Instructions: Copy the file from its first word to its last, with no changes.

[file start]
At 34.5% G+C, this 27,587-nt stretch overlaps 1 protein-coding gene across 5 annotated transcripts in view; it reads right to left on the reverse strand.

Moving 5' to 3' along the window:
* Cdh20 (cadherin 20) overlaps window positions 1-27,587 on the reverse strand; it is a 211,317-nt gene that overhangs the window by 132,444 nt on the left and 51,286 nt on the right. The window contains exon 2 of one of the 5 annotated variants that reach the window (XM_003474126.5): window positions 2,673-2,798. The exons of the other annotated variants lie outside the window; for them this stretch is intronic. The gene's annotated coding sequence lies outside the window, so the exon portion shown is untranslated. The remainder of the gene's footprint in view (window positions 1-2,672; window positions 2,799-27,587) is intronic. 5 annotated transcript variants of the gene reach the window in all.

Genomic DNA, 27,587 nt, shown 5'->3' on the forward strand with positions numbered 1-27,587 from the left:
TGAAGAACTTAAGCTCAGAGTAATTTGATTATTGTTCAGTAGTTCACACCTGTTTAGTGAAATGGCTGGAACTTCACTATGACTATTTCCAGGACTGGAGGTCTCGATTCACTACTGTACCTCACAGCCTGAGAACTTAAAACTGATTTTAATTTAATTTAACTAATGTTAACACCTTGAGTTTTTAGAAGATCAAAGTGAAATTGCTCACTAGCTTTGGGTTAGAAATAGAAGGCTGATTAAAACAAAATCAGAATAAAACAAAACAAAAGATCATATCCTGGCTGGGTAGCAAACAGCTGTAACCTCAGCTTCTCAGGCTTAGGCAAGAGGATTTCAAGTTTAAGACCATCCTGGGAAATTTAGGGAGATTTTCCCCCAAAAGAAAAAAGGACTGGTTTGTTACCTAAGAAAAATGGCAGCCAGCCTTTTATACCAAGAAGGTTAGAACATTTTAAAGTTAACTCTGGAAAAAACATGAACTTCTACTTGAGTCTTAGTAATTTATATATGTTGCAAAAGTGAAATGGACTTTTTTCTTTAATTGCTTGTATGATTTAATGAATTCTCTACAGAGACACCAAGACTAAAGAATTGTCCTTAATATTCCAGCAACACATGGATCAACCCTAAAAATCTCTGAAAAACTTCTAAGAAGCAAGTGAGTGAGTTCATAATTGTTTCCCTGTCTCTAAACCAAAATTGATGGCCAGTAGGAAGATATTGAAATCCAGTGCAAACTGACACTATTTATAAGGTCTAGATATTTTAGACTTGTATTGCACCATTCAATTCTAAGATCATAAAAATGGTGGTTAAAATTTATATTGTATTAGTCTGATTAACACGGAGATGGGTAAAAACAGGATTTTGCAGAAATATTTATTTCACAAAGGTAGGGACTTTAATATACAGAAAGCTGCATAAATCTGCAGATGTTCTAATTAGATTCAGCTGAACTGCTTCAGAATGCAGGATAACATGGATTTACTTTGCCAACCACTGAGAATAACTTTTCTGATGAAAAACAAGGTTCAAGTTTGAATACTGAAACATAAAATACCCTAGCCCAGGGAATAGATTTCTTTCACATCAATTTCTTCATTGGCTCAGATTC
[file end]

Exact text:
At 34.5% G+C, this 27,587-nt stretch overlaps 1 protein-coding gene across 5 annotated transcripts in view; it reads right to left on the reverse strand.

Moving 5' to 3' along the window:
* Cdh20 (cadherin 20) overlaps window positions 1-27,587 on the reverse strand; it is a 211,317-nt gene that overhangs the window by 132,444 nt on the left and 51,286 nt on the right. The window contains exon 2 of one of the 5 annotated variants that reach the window (XM_003474126.5): window positions 2,673-2,798. The exons of the other annotated variants lie outside the window; for them this stretch is intronic. The gene's annotated coding sequence lies outside the window, so the exon portion shown is untranslated. The remainder of the gene's footprint in view (window positions 1-2,672; window positions 2,799-27,587) is intronic. 5 annotated transcript variants of the gene reach the window in all.

Genomic DNA, 27,587 nt, shown 5'->3' on the forward strand with positions numbered 1-27,587 from the left:
TGAAGAACTTAAGCTCAGAGTAATTTGATTATTGTTCAGTAGTTCACACCTGTTTAGTGAAATGGCTGGAACTTCACTATGACTATTTCCAGGACTGGAGGTCTCGATTCACTACTGTACCTCACAGCCTGAGAACTTAAAACTGATTTTAATTTAATTTAACTAATGTTAACACCTTGAGTTTTTAGAAGATCAAAGTGAAATTGCTCACTAGCTTTGGGTTAGAAATAGAAGGCTGATTAAAACAAAATCAGAATAAAACAAAACAAAAGATCATATCCTGGCTGGGTAGCAAACAGCTGTAACCTCAGCTTCTCAGGCTTAGGCAAGAGGATTTCAAGTTTAAGACCATCCTGGGAAATTTAGGGAGATTTTCCCCCAAAAGAAAAAAGGACTGGTTTGTTACCTAAGAAAAATGGCAGCCAGCCTTTTATACCAAGAAGGTTAGAACATTTTAAAGTTAACTCTGGAAAAAACATGAACTTCTACTTGAGTCTTAGTAATTTATATATGTTGCAAAAGTGAAATGGACTTTTTTCTTTAATTGCTTGTATGATTTAATGAATTCTCTACAGAGACACCAAGACTAAAGAATTGTCCTTAATATTCCAGCAACACATGGATCAACCCTAAAAATCTCTGAAAAACTTCTAAGAAGCAAGTGAGTGAGTTCATAATTGTTTCCCTGTCTCTAAACCAAAATTGATGGCCAGTAGGAAGATATTGAAATCCAGTGCAAACTGACACTATTTATAAGGTCTAGATATTTTAGACTTGTATTGCACCATTCAATTCTAAGATCATAAAAATGGTGGTTAAAATTTATATTGTATTAGTCTGATTAACACGGAGATGGGTAAAAACAGGATTTTGCAGAAATATTTATTTCACAAAGGTAGGGACTTTAATATACAGAAAGCTGCATAAATCTGCAGATGTTCTAATTAGATTCAGCTGAACTGCTTCAGAATGCAGGATAACATGGATTTACTTTGCCAACCACTGAGAATAACTTTTCTGATGAAAAACAAGGTTCAAGTTTGAATACTGAAACATAAAATACCCTAGCCCAGGGAATAGATTTCTTTCACATCAATTTCTTCATTGGCTCAGATTC